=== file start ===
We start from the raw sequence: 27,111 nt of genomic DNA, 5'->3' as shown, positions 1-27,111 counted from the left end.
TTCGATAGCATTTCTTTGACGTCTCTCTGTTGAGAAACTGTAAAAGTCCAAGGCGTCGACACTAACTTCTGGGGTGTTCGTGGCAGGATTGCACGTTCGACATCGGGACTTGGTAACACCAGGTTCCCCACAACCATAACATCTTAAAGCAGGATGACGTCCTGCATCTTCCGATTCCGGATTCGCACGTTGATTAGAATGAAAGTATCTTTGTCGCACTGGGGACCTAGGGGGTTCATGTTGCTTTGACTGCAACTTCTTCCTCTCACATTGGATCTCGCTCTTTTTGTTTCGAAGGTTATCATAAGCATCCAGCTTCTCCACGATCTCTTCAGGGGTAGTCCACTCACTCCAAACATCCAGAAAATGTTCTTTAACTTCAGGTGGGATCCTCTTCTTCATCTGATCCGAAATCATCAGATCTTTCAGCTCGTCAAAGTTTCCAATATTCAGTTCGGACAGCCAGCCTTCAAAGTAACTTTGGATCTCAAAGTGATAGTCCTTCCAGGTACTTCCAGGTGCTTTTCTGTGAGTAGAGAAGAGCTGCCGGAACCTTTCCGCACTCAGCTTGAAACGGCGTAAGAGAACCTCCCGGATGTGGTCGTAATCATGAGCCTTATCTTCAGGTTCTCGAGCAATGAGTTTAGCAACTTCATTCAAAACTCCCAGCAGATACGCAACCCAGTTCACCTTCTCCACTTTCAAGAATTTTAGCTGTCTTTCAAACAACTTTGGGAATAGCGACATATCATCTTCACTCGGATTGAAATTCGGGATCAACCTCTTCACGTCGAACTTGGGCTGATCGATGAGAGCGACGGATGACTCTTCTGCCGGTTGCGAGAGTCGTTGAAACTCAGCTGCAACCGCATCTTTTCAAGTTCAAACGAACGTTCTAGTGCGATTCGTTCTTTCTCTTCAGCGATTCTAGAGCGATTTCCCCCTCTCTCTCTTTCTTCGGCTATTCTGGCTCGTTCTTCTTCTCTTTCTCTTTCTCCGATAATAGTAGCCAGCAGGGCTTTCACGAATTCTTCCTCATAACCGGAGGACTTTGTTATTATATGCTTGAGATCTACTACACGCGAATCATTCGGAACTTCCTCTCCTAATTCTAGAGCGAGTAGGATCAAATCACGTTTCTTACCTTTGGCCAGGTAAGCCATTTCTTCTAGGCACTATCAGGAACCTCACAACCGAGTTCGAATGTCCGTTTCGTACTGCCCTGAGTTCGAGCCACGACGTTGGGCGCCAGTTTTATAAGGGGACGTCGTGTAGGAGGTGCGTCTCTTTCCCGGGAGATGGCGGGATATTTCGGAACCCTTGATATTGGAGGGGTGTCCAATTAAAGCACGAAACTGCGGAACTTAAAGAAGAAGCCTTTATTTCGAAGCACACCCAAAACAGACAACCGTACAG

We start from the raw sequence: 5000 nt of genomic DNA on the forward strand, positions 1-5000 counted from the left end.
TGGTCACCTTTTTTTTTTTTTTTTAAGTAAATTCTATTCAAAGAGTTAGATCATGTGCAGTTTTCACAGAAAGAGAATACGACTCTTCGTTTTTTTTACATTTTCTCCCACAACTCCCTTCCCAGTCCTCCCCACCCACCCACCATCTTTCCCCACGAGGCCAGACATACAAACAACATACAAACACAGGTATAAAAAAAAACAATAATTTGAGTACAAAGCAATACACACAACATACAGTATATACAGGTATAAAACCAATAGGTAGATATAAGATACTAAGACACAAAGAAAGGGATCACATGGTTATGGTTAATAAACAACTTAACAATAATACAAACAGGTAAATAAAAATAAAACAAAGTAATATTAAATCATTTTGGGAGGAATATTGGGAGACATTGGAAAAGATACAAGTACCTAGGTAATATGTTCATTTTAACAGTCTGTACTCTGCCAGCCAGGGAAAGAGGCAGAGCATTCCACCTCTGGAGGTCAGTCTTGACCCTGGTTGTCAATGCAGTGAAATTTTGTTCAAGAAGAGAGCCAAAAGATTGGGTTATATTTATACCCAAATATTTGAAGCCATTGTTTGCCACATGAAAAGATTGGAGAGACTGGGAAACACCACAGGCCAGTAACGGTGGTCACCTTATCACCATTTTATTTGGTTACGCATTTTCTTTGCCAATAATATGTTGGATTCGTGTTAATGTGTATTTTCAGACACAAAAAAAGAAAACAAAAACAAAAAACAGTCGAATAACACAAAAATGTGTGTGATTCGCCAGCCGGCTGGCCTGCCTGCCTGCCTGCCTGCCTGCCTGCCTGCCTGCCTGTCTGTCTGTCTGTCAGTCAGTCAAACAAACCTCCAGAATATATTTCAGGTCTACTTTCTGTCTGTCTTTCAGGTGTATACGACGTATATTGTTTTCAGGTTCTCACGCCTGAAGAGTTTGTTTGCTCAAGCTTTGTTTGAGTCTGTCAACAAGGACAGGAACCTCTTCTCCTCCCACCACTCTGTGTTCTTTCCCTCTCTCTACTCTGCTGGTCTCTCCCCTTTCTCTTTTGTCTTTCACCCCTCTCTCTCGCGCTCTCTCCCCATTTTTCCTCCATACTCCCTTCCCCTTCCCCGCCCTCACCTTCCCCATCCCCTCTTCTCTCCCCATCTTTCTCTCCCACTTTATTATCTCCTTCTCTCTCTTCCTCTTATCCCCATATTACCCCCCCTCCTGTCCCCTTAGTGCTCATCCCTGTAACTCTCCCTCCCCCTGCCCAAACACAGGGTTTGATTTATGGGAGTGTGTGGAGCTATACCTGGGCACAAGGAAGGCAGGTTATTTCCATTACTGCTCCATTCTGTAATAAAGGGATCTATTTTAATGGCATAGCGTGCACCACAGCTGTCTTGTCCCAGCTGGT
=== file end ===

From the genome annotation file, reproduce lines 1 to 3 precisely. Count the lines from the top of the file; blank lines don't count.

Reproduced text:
We start from the raw sequence: 27,111 nt of genomic DNA, 5'->3' as shown, positions 1-27,111 counted from the left end.
TTCGATAGCATTTCTTTGACGTCTCTCTGTTGAGAAACTGTAAAAGTCCAAGGCGTCGACACTAACTTCTGGGGTGTTCGTGGCAGGATTGCACGTTCGACATCGGGACTTGGTAACACCAGGTTCCCCACAACCATAACATCTTAAAGCAGGATGACGTCCTGCATCTTCCGATTCCGGATTCGCACGTTGATTAGAATGAAAGTATCTTTGTCGCACTGGGGACCTAGGGGGTTCATGTTGCTTTGACTGCAACTTCTTCCTCTCACATTGGATCTCGCTCTTTTTGTTTCGAAGGTTATCATAAGCATCCAGCTTCTCCACGATCTCTTCAGGGGTAGTCCACTCACTCCAAACATCCAGAAAATGTTCTTTAACTTCAGGTGGGATCCTCTTCTTCATCTGATCCGAAATCATCAGATCTTTCAGCTCGTCAAAGTTTCCAATATTCAGTTCGGACAGCCAGCCTTCAAAGTAACTTTGGATCTCAAAGTGATAGTCCTTCCAGGTACTTCCAGGTGCTTTTCTGTGAGTAGAGAAGAGCTGCCGGAACCTTTCCGCACTCAGCTTGAAACGGCGTAAGAGAACCTCCCGGATGTGGTCGTAATCATGAGCCTTATCTTCAGGTTCTCGAGCAATGAGTTTAGCAACTTCATTCAAAACTCCCAGCAGATACGCAACCCAGTTCACCTTCTCCACTTTCAAGAATTTTAGCTGTCTTTCAAACAACTTTGGGAATAGCGACATATCATCTTCACTCGGATTGAAATTCGGGATCAACCTCTTCACGTCGAACTTGGGCTGATCGATGAGAGCGACGGATGACTCTTCTGCCGGTTGCGAGAGTCGTTGAAACTCAGCTGCAACCGCATCTTTTCAAGTTCAAACGAACGTTCTAGTGCGATTCGTTCTTTCTCTTCAGCGATTCTAGAGCGATTTCCCCCTCTCTCTCTTTCTTCGGCTATTCTGGCTCGTTCTTCTTCTCTTTCTCTTTCTCCGATAATAGTAGCCAGCAGGGCTTTCACGAATTCTTCCTCATAACCGGAGGACTTTGTTATTATATGCTTGAGATCTACTACACGCGAATCATTCGGAACTTCCTCTCCTAATTCTAGAGCGAGTAGGATCAAATCACGTTTCTTACCTTTGGCCAGGTAAGCCATTTCTTCTAGGCACTATCAGGAACCTCACAACCGAGTTCGAATGTCCGTTTCGTACTGCCCTGAGTTCGAGCCACGACGTTGGGCGCCAGTTTTATAAGGGGACGTCGTGTAGGAGGTGCGTCTCTTTCCCGGGAGATGGCGGGATATTTCGGAACCCTTGATATTGGAGGGGTGTCCAATTAAAGCACGAAACTGCGGAACTTAAAGAAGAAGCCTTTATTTCGAAGCACACCCAAAACAGACAACCGTACAG

We start from the raw sequence: 5000 nt of genomic DNA on the forward strand, positions 1-5000 counted from the left end.